Something that I’d learned to tone down with my own daughters, as they grew more independent, but was now hitting me harder than Mike Tyson in the first round.
I even used to try tricking myself into relaxing, by telling myself that this was not my baby (who was I trying to kid?) but this didn’t work and I found it difficult to distance myself and relax.
I remember one of my friends who’s absolutely obsessed with babies; so much so that she picks up the Mothercare book every time a new one comes out and coos over the latest prams.
Bearing in mind that all of her five children are grown up, and she’s also had a voluntary hysterectomy so she couldn’t procreate anymore, she’d always try to get me on board with her fantasy baby window shopping.
And I wasn’t remotely interested, just happy with being nanny to my adorable grandson whom I could give back to Mummy whenever I wanted.
I told myself: “I’ve had my babies and that’s it for me!”
Never say never they say! Fast forward to me at 40 and pregnant with my third daughter.
I met a special person and fell head over heels in love and as he didn’t have any children, we agreed that we’d let nature take its course and if it was meant to be it’ll be.
The rest is history. My fertility was off the charts and within a week I was pregnant and freaking out at the thought of being a mum again in my 40’s.
I used to say that I wanted all my children before the Big 40 now here I was a young mum that just became, in my eyes, a geriatric one.
And I definitely felt more tired this time around, but thankfully my partner became my personal chef, cleaner, the designated teenage Uber driver, and masseuse.
Labour and delivery went very fast, so fast there was no time for pain relief or a hospital bed for that matter.
And within 15 minutes of arriving at the hospital, my third baby girl had come into this world.
I was in love all over again and despite a short period of postnatal depression, I felt happy. Two years later we decided to have another one so she’d have a little friend.
Imagine my shock when I discovered that my eldest daughter was pregnant at the same time as me! As strange as it felt, it was lovely to share the experience with her.
I gave birth to my fourth baby girl on my 43rd Birthday and had to pinch myself that this had happened.
Here I was starting all over again with two children under the age of three with grandson number two the same age as my own child!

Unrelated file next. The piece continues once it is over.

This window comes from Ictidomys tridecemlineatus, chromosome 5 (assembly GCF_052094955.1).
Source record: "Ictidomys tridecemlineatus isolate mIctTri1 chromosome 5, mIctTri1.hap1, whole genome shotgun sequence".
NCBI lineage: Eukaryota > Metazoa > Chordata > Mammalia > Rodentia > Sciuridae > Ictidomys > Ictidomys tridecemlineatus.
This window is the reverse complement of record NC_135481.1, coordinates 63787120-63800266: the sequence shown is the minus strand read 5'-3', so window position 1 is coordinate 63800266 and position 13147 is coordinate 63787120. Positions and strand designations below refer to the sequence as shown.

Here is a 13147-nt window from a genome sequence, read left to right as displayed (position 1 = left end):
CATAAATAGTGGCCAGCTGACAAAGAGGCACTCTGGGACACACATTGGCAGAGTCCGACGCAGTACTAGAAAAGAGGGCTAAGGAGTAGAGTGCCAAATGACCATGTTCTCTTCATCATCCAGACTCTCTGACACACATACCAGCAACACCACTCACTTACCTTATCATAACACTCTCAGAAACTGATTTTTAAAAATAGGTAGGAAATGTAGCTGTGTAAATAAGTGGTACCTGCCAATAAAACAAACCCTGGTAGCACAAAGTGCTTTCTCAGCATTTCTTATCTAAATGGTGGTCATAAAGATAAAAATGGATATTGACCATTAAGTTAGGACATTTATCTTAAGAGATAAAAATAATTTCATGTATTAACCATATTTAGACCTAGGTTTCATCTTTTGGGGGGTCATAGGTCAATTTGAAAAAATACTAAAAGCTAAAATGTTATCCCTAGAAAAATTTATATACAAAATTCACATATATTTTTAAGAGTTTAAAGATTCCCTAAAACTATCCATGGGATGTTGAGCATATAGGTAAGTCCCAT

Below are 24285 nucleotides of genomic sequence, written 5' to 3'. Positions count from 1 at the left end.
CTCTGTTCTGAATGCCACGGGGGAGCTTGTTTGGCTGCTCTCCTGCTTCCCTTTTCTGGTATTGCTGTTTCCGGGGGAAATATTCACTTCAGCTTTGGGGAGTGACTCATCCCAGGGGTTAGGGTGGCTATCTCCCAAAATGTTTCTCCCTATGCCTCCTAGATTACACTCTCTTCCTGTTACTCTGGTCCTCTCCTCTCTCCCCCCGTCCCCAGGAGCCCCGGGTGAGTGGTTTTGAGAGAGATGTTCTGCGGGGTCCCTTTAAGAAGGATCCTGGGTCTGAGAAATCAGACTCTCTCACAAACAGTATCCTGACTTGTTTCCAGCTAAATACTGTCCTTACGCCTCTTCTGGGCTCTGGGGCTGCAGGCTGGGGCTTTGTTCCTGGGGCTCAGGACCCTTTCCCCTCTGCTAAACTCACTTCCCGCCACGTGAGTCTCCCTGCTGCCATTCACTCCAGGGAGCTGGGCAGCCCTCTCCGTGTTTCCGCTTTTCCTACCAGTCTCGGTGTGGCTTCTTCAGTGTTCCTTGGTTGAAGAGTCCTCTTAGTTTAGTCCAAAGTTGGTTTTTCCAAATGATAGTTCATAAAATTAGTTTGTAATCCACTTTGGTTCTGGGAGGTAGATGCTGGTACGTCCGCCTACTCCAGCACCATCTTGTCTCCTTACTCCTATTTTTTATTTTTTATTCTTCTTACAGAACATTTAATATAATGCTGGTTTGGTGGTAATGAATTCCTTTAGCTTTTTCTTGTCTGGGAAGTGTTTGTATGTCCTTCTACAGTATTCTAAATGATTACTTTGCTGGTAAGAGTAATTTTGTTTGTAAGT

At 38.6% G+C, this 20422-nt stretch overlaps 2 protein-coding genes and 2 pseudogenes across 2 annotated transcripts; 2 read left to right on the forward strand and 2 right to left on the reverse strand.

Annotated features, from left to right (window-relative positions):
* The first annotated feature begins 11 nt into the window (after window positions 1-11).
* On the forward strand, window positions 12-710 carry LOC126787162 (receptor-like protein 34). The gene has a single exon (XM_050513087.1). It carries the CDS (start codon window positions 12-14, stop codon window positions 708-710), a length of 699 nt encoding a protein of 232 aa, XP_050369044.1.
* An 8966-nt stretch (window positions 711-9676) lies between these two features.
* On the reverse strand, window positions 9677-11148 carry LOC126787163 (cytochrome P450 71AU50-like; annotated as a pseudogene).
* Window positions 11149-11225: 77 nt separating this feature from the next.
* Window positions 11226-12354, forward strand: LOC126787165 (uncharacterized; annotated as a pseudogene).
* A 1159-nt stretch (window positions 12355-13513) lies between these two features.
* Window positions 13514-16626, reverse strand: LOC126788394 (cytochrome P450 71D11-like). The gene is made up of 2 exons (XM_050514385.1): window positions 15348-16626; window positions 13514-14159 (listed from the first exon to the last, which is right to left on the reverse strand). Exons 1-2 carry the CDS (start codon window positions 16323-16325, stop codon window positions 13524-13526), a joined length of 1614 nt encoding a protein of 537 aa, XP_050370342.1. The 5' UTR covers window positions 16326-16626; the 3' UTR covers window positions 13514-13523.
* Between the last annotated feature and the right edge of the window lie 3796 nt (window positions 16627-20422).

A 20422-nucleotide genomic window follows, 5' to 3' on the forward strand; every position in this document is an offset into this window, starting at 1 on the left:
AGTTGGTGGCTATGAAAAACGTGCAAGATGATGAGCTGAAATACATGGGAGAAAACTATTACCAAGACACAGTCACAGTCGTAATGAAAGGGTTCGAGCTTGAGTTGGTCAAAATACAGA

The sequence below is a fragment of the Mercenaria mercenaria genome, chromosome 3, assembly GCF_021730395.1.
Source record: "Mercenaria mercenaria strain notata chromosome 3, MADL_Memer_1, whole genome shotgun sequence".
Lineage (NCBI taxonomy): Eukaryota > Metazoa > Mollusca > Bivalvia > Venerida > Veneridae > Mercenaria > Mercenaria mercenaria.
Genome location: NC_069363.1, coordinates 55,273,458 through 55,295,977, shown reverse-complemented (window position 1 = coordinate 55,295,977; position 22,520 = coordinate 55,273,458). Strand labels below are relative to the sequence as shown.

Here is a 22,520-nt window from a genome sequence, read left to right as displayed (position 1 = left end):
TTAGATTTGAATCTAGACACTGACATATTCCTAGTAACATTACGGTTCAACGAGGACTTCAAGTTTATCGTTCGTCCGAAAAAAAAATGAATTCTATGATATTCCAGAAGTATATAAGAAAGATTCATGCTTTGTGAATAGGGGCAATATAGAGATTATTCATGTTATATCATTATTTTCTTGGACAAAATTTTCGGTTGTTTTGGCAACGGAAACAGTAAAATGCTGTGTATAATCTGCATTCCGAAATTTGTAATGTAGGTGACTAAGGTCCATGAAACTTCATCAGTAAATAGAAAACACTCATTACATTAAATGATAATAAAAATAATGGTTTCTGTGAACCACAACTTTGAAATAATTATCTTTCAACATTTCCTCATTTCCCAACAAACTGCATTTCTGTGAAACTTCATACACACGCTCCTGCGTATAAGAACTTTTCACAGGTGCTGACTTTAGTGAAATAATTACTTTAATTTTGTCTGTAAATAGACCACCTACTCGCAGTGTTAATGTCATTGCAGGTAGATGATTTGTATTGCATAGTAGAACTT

Being a mother in my 40s has definitely been different to my teens and 20s. Things that I didn’t even give thought to or worry about were now at the forefront of my mind.
For example, I always had a strong maternal instinct and was into breastfeeding and co-sleeping but now I’m more conscious of things like giving them organic foods and chemical free bathing products.
Nothing gets past me these days; parabens, sulfates, non-free-range eggs etc.
I'm a far cry from that party loving, young mummy trying to parent whilst still needing a bit of parenting herself, thinking it’s ok to give your baby a meal out of a box mixed with water.
Instead I’m more of a baby wearing, flip flop wearing, yoga loving, healthy eating earth mother who would rather sit under a tree and meditate whilst listening to the birds.
My reality most of the time really is being subjected to endless episodes of Peppa Pig whilst sitting in a sea of toys and toddler paraphernalia, listening to two toddlers simultaneously screaming.
But despite the lack of me time, the endless wet nappies, the tugging of my boobs, the lack of romance and spontaneity that young children bring, I’m absolutely grateful that I have the blessings of being able to start again, and the love and joy that these little humans give me every day.
Some people tell me I’m crazy for doing it all again in my 40s while their own children are flying the nest.
But my small children actually keep me young and on my toes, and nothing beats seeing them with their older sisters and the strong bond they share.
In fact, that they are more like cousins with their nephews (my grandsons) and watching them grow up is beautiful.
The dynamics of our family are definitely not conventional, but they are definitely filled with so much love.
My life seems to have come full circle and I couldn’t feel more grateful for my ever-growing family. This has been one heck of a journey. There’s definitely no 'hood like Motherhood.